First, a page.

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Political Figures: How Data Works

Once a month we are going to hand over to our friends at Medway Elects, who are going to dig into the Medway data and, using wizardry, work out where are right now.

As any opinion pollster will tell you, trying to predict how people will vote at an election is notoriously difficult. You can ask a sample of the population and then attempt to extrapolate that out as a representation of how the population as a whole will vote. You can study trends on social and traditional media to make educational guesses. Or, you could simply make it up as you go along. Whichever option you choose, as history has shown time and time and time again, the end result will always be unreliable, for a number of long and complex reasons (but that’s a thought for another day).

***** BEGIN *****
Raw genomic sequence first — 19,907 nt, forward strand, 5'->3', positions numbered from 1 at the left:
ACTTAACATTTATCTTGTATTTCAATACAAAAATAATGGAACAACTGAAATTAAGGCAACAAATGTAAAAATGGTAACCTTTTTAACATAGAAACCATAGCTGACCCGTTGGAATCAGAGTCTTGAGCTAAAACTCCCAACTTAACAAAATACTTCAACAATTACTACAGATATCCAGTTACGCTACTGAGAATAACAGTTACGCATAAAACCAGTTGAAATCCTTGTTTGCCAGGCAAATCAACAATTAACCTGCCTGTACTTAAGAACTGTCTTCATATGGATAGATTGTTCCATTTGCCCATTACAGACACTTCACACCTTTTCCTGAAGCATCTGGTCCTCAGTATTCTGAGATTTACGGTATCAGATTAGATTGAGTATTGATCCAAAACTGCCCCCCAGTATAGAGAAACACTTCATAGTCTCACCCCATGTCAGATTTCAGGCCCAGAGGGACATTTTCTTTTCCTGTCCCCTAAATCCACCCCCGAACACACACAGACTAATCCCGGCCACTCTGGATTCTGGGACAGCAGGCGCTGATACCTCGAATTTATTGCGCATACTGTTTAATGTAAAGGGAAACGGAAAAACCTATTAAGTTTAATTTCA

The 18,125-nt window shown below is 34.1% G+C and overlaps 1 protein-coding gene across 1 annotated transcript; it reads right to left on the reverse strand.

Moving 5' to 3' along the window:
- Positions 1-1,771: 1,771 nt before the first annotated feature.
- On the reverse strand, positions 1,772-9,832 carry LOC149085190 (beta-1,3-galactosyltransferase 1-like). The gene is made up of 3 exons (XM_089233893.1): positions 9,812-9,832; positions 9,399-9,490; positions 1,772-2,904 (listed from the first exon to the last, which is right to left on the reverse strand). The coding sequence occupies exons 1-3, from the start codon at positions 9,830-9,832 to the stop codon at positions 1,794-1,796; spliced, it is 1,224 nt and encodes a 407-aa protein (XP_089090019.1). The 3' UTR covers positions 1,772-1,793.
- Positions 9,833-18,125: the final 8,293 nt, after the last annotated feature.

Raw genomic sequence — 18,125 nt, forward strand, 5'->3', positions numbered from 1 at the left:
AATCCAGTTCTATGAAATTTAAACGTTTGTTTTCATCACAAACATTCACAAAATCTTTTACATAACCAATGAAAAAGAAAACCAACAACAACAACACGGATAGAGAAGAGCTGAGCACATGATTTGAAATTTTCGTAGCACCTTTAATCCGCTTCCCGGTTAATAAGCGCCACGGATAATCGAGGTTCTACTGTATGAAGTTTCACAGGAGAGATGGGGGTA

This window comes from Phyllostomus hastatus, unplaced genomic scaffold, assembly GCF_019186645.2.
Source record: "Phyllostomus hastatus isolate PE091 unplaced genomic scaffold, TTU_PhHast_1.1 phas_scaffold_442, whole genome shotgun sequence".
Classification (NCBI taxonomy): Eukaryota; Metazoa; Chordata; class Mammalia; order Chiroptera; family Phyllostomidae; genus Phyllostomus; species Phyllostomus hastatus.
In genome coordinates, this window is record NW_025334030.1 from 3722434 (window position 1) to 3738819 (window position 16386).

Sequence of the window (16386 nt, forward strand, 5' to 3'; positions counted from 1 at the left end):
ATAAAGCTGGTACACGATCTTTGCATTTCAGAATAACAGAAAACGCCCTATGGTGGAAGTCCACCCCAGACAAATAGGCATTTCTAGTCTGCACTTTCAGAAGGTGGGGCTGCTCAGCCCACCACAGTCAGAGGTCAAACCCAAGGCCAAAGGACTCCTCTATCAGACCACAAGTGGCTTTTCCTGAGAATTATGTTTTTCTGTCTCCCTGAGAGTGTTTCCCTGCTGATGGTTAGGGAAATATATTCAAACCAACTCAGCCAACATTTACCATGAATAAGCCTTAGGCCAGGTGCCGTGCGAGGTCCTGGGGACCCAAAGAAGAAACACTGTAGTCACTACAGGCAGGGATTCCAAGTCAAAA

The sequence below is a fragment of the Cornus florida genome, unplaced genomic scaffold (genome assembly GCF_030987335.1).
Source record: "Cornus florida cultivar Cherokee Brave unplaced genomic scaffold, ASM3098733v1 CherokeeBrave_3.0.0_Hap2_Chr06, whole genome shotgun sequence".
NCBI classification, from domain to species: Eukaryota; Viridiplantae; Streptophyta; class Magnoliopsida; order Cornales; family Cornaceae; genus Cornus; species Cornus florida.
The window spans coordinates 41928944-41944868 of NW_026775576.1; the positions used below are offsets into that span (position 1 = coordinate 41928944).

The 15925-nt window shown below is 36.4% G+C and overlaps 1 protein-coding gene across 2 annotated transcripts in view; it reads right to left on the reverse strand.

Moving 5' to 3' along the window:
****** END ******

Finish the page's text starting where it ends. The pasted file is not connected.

However, it is with the unreliability of such predictions in mind that I am today writing the first in a series of posts for The Political Medway on my own data model for the upcoming local elections, prefaced with a number of caveats. Most important among them is this: this is not a prediction. This is a data-based projection, based on local and national polling data, to forecast how much support each party has in each ward. Retaining that support, or gaining additional support, and ensuring those supporters go out and vote is the responsibility of the parties themselves.